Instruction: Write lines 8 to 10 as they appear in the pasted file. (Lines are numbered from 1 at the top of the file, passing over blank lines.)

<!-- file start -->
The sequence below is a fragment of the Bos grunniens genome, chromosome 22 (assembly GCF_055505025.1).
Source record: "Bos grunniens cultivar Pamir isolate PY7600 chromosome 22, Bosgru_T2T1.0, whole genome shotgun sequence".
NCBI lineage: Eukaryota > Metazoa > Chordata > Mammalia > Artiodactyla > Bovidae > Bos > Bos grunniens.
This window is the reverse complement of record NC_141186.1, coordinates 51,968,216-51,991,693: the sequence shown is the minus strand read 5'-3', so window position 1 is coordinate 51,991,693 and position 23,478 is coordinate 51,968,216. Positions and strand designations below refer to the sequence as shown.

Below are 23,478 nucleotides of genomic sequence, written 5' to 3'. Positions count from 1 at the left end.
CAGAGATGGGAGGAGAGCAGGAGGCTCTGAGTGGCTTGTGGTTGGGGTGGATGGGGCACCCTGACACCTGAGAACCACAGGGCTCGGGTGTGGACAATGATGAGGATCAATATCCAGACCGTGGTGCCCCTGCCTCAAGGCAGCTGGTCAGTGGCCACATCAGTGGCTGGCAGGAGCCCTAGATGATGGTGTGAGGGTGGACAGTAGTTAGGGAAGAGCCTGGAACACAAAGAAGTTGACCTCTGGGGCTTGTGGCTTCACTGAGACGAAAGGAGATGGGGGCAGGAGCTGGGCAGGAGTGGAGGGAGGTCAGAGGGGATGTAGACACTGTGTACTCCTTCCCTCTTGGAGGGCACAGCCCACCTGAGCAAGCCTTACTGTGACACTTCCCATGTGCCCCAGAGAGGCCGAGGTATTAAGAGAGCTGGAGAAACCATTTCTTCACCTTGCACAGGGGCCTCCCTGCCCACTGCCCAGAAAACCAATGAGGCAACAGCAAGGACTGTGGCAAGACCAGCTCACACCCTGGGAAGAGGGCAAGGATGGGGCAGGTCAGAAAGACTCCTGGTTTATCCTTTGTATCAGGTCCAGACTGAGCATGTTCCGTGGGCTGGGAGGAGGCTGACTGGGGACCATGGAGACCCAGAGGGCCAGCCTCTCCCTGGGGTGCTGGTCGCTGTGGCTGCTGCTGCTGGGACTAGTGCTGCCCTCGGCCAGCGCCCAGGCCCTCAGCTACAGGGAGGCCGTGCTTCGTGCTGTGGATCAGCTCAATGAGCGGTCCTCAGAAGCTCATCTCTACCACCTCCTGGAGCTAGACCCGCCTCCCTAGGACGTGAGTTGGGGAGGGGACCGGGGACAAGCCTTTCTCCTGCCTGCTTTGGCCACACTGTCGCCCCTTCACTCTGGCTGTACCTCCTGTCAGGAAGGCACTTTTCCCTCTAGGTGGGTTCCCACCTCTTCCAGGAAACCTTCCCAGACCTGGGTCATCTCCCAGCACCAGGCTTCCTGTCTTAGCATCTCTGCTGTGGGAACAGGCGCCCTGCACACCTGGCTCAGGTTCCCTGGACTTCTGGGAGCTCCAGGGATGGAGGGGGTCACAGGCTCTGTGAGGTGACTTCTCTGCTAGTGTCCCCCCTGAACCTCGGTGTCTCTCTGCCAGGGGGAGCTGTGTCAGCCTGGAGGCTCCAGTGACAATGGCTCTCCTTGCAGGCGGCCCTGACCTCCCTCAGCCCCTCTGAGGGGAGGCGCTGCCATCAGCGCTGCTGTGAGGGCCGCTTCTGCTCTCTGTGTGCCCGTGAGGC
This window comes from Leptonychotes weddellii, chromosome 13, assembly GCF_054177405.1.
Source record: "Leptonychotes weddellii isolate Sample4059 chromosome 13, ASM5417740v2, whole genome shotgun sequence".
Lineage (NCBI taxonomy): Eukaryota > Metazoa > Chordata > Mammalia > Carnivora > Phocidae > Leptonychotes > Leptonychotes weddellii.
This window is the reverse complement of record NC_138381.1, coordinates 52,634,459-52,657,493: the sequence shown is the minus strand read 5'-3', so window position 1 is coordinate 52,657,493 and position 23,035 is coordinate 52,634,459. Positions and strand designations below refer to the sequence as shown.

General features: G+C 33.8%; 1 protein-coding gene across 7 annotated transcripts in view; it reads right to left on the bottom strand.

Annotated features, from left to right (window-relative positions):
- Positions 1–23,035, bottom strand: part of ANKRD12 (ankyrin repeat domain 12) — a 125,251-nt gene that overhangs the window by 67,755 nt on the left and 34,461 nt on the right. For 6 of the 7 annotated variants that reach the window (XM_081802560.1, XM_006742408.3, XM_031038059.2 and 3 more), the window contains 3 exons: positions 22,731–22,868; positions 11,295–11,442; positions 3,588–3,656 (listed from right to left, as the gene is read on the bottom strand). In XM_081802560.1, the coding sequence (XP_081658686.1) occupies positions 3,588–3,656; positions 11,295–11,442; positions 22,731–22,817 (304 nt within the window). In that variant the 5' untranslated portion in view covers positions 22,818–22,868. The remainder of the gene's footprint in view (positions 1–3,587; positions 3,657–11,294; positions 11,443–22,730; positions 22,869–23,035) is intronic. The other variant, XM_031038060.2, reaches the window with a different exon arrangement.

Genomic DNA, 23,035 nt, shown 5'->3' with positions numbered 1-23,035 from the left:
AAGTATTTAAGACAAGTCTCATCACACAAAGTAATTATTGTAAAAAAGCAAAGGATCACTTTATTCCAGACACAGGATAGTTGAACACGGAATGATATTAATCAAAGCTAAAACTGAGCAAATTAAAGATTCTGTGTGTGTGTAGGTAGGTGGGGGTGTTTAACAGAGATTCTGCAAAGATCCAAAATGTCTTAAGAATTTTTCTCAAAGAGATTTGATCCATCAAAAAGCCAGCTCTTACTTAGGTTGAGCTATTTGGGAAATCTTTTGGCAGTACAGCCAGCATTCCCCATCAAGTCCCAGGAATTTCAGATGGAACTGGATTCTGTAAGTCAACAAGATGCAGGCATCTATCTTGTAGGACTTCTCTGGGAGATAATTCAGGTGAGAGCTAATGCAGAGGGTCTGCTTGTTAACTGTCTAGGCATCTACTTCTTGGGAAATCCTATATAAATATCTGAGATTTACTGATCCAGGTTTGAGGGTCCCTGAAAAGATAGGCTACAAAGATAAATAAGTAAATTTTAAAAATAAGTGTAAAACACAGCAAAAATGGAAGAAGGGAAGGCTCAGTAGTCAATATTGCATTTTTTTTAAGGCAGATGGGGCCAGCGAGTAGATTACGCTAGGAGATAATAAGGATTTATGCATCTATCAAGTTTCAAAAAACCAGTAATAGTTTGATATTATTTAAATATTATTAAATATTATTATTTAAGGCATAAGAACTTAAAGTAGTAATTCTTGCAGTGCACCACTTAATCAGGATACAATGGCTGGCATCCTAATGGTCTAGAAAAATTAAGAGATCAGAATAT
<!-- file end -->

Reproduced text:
Source record: "Leptonychotes weddellii isolate Sample4059 chromosome 13, ASM5417740v2, whole genome shotgun sequence".
Lineage (NCBI taxonomy): Eukaryota > Metazoa > Chordata > Mammalia > Carnivora > Phocidae > Leptonychotes > Leptonychotes weddellii.
This window is the reverse complement of record NC_138381.1, coordinates 52,634,459-52,657,493: the sequence shown is the minus strand read 5'-3', so window position 1 is coordinate 52,657,493 and position 23,035 is coordinate 52,634,459. Positions and strand designations below refer to the sequence as shown.